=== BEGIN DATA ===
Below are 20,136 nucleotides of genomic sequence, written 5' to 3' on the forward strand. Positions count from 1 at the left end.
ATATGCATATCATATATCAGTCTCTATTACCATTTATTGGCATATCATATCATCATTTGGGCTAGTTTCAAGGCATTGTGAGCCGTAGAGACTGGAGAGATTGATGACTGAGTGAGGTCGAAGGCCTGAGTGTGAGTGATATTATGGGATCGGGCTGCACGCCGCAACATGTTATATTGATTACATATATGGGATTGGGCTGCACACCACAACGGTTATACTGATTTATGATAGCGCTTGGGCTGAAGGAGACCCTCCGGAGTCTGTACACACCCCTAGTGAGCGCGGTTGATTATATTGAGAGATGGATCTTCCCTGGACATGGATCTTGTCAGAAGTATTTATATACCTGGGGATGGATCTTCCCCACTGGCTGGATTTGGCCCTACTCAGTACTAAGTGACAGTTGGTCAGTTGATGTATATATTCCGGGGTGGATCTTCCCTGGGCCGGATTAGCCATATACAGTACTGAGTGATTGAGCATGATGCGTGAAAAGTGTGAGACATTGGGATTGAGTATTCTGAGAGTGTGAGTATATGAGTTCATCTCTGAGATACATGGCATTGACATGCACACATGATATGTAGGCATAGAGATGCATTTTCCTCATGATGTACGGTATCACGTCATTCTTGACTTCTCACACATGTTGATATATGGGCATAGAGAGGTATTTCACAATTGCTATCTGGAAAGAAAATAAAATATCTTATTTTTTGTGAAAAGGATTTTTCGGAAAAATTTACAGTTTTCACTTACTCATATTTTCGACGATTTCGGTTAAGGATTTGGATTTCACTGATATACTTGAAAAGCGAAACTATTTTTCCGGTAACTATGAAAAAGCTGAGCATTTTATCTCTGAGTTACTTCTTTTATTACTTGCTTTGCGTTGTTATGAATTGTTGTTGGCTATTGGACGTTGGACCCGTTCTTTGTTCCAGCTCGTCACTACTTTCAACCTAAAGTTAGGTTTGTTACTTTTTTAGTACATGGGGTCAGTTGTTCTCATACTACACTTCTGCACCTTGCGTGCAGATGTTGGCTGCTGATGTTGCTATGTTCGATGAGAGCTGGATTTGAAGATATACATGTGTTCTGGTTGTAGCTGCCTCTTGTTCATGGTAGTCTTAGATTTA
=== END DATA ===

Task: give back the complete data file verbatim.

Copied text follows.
Below are 20,136 nucleotides of genomic sequence, written 5' to 3' on the forward strand. Positions count from 1 at the left end.
ATATGCATATCATATATCAGTCTCTATTACCATTTATTGGCATATCATATCATCATTTGGGCTAGTTTCAAGGCATTGTGAGCCGTAGAGACTGGAGAGATTGATGACTGAGTGAGGTCGAAGGCCTGAGTGTGAGTGATATTATGGGATCGGGCTGCACGCCGCAACATGTTATATTGATTACATATATGGGATTGGGCTGCACACCACAACGGTTATACTGATTTATGATAGCGCTTGGGCTGAAGGAGACCCTCCGGAGTCTGTACACACCCCTAGTGAGCGCGGTTGATTATATTGAGAGATGGATCTTCCCTGGACATGGATCTTGTCAGAAGTATTTATATACCTGGGGATGGATCTTCCCCACTGGCTGGATTTGGCCCTACTCAGTACTAAGTGACAGTTGGTCAGTTGATGTATATATTCCGGGGTGGATCTTCCCTGGGCCGGATTAGCCATATACAGTACTGAGTGATTGAGCATGATGCGTGAAAAGTGTGAGACATTGGGATTGAGTATTCTGAGAGTGTGAGTATATGAGTTCATCTCTGAGATACATGGCATTGACATGCACACATGATATGTAGGCATAGAGATGCATTTTCCTCATGATGTACGGTATCACGTCATTCTTGACTTCTCACACATGTTGATATATGGGCATAGAGAGGTATTTCACAATTGCTATCTGGAAAGAAAATAAAATATCTTATTTTTTGTGAAAAGGATTTTTCGGAAAAATTTACAGTTTTCACTTACTCATATTTTCGACGATTTCGGTTAAGGATTTGGATTTCACTGATATACTTGAAAAGCGAAACTATTTTTCCGGTAACTATGAAAAAGCTGAGCATTTTATCTCTGAGTTACTTCTTTTATTACTTGCTTTGCGTTGTTATGAATTGTTGTTGGCTATTGGACGTTGGACCCGTTCTTTGTTCCAGCTCGTCACTACTTTCAACCTAAAGTTAGGTTTGTTACTTTTTTAGTACATGGGGTCAGTTGTTCTCATACTACACTTCTGCACCTTGCGTGCAGATGTTGGCTGCTGATGTTGCTATGTTCGATGAGAGCTGGATTTGAAGATATACATGTGTTCTGGTTGTAGCTGCCTCTTGTTCATGGTAGTCTTAGATTTA